Ask your children to pick five to 10 toys in their room or play area that they’ve outgrown to sell. Once sold, show them the money they’ve made, and divide the loot into streams of spending and saving.

Do a Decluttering Scavenger Hunt

Give each family member a mission to find items in their room within a list of categories (i.e. one pair of shoes, two shirts, three books, etc). The family member to finish first is the winner.

Let’s Make a Deal: Clutter-Free Edition 

If you buy your child something new, s/he has to find two to five items to part with in exchange. They might start with smaller items, like an old coloring book or just one toy car, and that’s okay. Once the game is established, push them to part with bigger items.

Take the Cake

Start a friendly competition between family members (you can make teams for the little ones) where all sales from their sales go into a communal pot. Whichever team sells the most takes the pot for that contest! Winners get to choose a fun family activity using money from the pot, like going to the movies or getting dinner at their favorite restaurant. The pot starts over the next day or the next time you want to tackle more spring cleaning so kids stay motivated to win.

Dance the Clutter Away

Be realistic and make time for a dance party. Removing the dust and cobwebs of winter can be an overwhelming task. Tackle the job in digestible blocks of time by creating a playlist of four to five of your favorite high-energy songs. Add a sixth song at the end that will inspire you to enjoy a mini dance party break. (Taylor Swift, FTW!)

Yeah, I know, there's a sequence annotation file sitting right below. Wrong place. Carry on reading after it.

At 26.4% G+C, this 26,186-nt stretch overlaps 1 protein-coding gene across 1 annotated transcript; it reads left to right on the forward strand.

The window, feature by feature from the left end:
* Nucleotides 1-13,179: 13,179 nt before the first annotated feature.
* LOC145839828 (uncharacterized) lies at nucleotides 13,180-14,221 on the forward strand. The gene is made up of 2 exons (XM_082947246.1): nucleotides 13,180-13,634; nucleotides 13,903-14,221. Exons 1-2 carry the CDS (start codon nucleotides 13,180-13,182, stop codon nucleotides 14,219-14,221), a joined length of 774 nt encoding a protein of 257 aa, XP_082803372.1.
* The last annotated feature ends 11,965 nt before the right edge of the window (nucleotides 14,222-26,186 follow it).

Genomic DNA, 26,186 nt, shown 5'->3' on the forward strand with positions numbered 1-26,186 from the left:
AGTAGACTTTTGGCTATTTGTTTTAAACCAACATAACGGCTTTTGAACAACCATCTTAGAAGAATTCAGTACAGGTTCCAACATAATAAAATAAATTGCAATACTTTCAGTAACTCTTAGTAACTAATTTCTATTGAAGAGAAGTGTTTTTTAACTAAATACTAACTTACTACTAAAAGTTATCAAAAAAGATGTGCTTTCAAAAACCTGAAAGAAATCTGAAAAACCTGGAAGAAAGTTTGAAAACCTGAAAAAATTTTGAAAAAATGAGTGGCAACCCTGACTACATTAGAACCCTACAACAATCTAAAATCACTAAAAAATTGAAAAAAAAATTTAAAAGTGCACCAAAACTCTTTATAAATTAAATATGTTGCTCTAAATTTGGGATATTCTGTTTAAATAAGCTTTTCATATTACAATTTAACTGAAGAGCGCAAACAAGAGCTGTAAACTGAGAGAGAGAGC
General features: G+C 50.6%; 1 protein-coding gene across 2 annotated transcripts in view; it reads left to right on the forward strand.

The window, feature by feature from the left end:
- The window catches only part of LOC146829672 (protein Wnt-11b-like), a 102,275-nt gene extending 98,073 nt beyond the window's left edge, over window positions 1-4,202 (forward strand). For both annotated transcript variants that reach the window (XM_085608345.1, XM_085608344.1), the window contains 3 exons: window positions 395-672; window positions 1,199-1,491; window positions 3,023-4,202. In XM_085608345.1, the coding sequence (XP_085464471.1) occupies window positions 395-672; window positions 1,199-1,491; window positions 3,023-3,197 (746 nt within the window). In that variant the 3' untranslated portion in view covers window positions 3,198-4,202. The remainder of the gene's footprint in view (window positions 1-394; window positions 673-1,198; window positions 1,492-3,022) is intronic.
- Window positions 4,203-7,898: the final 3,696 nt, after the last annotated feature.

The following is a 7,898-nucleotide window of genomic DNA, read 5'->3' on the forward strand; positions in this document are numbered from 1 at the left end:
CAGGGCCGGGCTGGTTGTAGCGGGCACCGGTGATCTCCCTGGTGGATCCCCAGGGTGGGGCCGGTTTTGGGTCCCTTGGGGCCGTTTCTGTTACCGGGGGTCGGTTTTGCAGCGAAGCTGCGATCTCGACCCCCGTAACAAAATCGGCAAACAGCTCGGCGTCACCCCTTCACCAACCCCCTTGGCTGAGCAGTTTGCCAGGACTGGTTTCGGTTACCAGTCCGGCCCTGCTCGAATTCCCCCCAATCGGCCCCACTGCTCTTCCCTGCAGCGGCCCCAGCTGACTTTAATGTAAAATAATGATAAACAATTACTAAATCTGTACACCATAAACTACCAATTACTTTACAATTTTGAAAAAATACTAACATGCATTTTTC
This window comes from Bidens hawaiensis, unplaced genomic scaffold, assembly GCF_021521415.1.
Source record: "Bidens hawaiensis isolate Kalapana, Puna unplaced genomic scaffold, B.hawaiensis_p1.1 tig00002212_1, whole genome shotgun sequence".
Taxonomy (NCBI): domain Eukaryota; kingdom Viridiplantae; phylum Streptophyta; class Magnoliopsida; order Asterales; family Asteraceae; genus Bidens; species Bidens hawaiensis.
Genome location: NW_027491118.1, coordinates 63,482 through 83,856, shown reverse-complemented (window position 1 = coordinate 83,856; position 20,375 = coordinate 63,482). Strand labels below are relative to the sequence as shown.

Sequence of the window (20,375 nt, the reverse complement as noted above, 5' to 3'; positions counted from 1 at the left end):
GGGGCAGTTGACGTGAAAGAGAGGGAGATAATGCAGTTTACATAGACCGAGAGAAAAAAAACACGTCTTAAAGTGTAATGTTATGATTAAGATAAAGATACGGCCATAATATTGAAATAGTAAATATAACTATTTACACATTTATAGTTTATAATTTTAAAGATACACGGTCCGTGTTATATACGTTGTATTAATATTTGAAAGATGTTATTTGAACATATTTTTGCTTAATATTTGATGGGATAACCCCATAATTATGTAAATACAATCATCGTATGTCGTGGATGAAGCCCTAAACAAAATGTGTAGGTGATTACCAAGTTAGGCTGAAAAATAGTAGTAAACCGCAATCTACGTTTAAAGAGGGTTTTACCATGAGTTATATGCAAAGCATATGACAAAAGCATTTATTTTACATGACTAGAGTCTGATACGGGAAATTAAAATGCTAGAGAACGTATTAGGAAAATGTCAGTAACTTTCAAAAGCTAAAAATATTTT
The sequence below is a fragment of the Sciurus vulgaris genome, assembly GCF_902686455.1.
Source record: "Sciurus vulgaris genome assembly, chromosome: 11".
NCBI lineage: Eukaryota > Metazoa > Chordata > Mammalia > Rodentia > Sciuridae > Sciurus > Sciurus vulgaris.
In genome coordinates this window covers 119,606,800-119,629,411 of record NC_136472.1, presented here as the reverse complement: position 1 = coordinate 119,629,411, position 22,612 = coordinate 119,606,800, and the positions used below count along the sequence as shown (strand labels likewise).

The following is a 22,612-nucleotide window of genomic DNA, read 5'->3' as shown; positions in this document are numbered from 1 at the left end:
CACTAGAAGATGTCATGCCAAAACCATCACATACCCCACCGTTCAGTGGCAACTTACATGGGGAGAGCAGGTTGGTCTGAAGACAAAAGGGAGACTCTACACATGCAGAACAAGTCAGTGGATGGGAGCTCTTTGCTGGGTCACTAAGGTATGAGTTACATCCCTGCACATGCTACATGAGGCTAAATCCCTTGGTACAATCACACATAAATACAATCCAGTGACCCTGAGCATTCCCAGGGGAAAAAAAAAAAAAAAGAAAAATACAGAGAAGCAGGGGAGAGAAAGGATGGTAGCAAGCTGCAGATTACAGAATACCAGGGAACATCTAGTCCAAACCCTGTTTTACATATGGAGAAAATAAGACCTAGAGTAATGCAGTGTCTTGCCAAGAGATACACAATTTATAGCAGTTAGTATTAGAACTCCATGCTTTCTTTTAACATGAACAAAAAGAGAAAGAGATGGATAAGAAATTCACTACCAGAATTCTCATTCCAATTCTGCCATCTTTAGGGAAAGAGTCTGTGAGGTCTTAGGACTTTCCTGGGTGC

Source: hgtv.com


Liabilities of Renting Your Home

March 4th, 2019 | Comments Off on Liabilities of Renting Your Home | Posted in Personal Tips, Trips & Traps

Protecting Your Personal Property

You may be considering renting out your home for extra income while you’re away for an extended period of time. Though this seems like an ideal solution for families with extra room to spare, it can pose liabilities. Take the following considerations to heart in order to protect your home.

Don’t let Allergies Bring You Down

March 1st, 2019 | Comments Off on Don’t let Allergies Bring You Down | Posted in Live Well, Work Well

More than 50 million Americans suffer from allergies every year. In particular, springtime allergies are an annual nuisance for many people. As plants begin to bloom and neighbors start to cut their grass more frequently, allergy sufferers nationwide start sniffling and sneezing. What’s more, mold growth blooms both indoors and outdoors, making it almost impossible to escape allergy triggers. 

Spring Allergy Alleviation Tips

To reduce your allergies, be sure to take the following steps:

  • Wash your bedding every week in hot water to help keep pollen under control.
     
  • Wash your hair before going to bed, since pollen can accumulate in your hair.
     
  • Limit the number of throw rugs in your home to reduce dust and mold.
     
  • Wear an inexpensive painter’s mask and gloves when cleaning, vacuuming or painting to limit skin exposure and dust and chemical inhalation.
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  • Vacuum twice a week.
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  • Make sure the rugs you have are washable.
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  • Change air conditioning and heating air filters often.

Treating Allergies

Treatment for most allergies is available both over-the-counter and by prescription. Talk to your doctor to find out what treatment method is right for you. If your allergy symptoms are severe or chronic, you may need a series of allergy shots. Contact your physician or allergist to determine which treatment option is best for you.

View more Live Well, Work Well tips here.

Home Fire Escape Plans

March 1st, 2019 | Comments Off on Home Fire Escape Plans | Posted in inSIGHTS